In the Manchester derby on Sunday, City thrashed United 6-1 – with David Silva pulling the strings in the midfield and grabbing the headlines with two goals and a tongue-in-cheek t-shirt. Sir Alex Ferguson would have done well to put on some Bob Dylan after the match to heed a warning:
Come gather ’round Fergie
Wherever you roam
And admit that Man City
Around you has grown
And accept it that soon
You’ll be fearing Blue Moon
If United to you
Is worth savin’
Then you better start winnin’
Or you’ll sink like a stone
For the times they are a-changin’.
Was this result evidence of a significant shift in power towards the blue half of Manchester, or just a freak result that will be
looked back on at the end of the season as little more than a blip in another title run for United? It has happened before: during the 2008/2009 season Manchester United lost 4-1 to Liverpool; in 1999/2000 Chelsea beat them 5-0; and the 1996/7 campaign saw them lose 5-0 to Newcastle and 6-3 by Southampton – all of these thrashings came in seasons in which United won the title. More evidence that the scoreline does not reflect a major change, is that City were playing against 10 men for almost half of the game, as Jonny Evans was sent off in the 47th minute, and scored three of their goals in the final few minutes, when United were forced to chase the game and left themselves exposed in defence. Also, their six goals were scored with just seven shots on target in the whole game, suggesting they were clinical rather than dominant. But the table shows that nearly a quarter of the way through the campaign, City are top, 5 points clear of the reigning champions and have won all but one of their nine games thus far, scoring 33 goals in the process. If United are going to win the league again this year, they will need other teams in the division to start getting positive results against their cross-city rivals.
The North London rivalry is another case where the more successful team from recent years, Arsenal, is trailing their neighbours in the league – as Tottenham are three points above them, with a game in hand. Spurs have recovered well from their tough start to the season, losing their first two games to the Manchester clubs, and have won five and drawn one of their six games since then, including a win in the North London derby. As their scheduled opening match against Everton was cancelled due to the riots in August, they have played a game less than the teams above them, yet trail Chelsea in third by just three points. Emmanuel Adebayor has made a promising start to his time at White Hart Lane and has shown himself to be a good foil for both Jermain Defoe and Rafael Van der Vaart up front. Tottenham’s upcoming fixtures (QPR, @ Fulham, Villa, Bolton, @West Brom) are all winnable and give them an excellent opportunity to build on this strong start and push for a Champions League place for next season.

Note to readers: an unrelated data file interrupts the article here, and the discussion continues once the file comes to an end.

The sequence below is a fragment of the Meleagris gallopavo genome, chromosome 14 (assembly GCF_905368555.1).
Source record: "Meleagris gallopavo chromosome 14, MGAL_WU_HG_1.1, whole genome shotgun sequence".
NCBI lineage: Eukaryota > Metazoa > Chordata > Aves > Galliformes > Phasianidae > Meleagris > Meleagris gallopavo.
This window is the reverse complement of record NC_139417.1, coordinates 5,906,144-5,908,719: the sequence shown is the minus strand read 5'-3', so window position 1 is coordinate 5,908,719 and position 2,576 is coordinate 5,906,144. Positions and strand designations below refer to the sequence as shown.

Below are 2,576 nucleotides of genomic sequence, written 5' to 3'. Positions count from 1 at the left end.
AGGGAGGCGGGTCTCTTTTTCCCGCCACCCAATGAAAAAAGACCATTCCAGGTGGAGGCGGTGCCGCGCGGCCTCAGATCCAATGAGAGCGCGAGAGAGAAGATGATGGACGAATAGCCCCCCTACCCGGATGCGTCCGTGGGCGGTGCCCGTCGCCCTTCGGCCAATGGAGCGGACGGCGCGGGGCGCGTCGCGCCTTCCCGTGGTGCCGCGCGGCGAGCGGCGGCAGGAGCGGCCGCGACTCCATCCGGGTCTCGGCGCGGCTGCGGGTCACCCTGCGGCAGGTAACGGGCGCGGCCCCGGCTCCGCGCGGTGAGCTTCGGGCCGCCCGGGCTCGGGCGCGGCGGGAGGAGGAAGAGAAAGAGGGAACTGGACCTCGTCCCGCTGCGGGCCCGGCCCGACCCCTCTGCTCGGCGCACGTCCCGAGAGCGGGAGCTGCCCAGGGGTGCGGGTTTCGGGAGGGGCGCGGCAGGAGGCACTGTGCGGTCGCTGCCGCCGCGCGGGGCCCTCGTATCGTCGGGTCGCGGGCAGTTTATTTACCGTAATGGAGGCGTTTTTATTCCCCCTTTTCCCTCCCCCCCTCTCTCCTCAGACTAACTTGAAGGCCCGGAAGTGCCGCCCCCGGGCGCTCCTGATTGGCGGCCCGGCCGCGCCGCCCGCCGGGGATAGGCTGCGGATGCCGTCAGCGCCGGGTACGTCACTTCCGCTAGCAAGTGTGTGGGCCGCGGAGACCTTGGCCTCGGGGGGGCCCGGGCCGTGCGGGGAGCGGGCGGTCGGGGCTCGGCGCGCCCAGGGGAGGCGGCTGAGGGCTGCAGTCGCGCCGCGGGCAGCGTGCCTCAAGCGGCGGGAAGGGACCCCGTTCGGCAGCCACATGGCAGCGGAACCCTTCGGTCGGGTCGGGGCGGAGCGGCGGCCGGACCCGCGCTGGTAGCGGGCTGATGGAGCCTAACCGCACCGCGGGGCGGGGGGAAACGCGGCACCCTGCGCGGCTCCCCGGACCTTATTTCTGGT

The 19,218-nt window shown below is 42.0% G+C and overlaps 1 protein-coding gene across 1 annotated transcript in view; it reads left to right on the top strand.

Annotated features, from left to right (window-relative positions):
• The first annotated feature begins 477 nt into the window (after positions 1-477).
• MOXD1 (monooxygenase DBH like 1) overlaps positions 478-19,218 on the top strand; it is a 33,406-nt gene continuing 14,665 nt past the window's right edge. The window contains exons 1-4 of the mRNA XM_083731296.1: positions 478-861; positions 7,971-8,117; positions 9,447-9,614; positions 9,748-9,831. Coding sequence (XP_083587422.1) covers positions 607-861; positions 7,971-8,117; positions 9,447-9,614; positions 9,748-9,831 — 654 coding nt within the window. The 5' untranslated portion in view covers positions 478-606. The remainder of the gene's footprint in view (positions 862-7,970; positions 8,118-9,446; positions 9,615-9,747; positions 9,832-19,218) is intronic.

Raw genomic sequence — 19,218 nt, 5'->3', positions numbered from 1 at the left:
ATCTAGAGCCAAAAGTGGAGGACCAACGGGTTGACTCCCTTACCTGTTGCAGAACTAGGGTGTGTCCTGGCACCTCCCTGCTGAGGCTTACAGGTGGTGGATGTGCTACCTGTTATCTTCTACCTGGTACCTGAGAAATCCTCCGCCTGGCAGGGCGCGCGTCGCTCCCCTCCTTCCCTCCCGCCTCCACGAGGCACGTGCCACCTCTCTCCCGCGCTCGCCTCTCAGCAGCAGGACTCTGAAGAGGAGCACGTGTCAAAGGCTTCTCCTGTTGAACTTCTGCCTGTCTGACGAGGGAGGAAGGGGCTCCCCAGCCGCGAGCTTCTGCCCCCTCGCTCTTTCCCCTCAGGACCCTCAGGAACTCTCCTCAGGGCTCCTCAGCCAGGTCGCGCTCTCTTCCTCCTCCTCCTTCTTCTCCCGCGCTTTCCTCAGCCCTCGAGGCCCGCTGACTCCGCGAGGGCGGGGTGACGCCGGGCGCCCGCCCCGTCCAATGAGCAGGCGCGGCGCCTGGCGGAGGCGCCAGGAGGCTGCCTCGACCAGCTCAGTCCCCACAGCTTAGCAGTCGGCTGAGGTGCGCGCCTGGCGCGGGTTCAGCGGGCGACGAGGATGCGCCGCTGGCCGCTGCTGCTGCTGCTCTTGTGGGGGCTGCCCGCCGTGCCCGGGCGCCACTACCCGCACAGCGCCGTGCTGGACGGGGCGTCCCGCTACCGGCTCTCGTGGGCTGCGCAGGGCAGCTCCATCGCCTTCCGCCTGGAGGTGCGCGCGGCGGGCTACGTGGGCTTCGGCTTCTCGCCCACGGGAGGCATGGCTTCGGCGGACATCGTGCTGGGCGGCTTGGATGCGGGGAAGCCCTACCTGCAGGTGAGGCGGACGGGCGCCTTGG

In West London, it had been a while since Queens Park Rangers and Chelsea had met in the league, as QPR had been in the lower divisions since 1996, but the two sides met at Loftus Road last weekend and again the underdog prevailed. Chelsea had two men sent off in the first half and were a goal down from a penalty conceded by defender, and part-time Sideshow Bob impersonator, David Luiz. Their attempted comeback in the second half fell short due to some fantastic saves from Rangers’ keeper, Paddy Kenny, coupled with some poor finishing. All of this action has been overshadowed since the game, as the focus has been on John Terry, who is alleged to have racially abused QPR defender Anton Ferdinand.
This video appears to show him calling someone (not in the shot) a “f***ing black c***” – although for the record I am not a lip-reading expert, so you can decide for yourself. However, Terry does have previous cases of such behaviour – in 2006, he was sent off against Tottenham after he allegedly told Ledley King to “shut up you lippy black monkey” – though it was covered up by the media and the reason for the then England Captain being sent off was never disclosed (I was 11 rows away from the incident in the Paxton Road end, the reaction of the players around him spoke volumes – since then I have never supported the England team because of John Terry). There are other incidents that show his unsavoury personality : the weekend after the September 11th terrorist attacks in 2001, Terry and his Chelsea teammates, Frank Lampard and Jody Morris, were fined two weeks wages after they had been mocking American tourists in a hotel bar near Heathrow Airport. And, of course, there was the story two years ago of him cheating on his wife, and mother of his children, with (his club and country teammate) Wayne Bridge’s girlfriend.
If the enquiry into this latest incident proves Terry racially abused Anton Ferdinand, Chelsea and England should drop him from their sides and show that this sort of behaviour would not be tolerated. I am sure that football issues, rather than ethical ones, will prevail and, if he is considered good enough, he will continued to be selected. So join me, an Englishman, and support Spain, Germany, France and every other team that is not England, in the 2012 European Championships.
2 thoughts on “English Football: Changing Times, Terry Still Racist”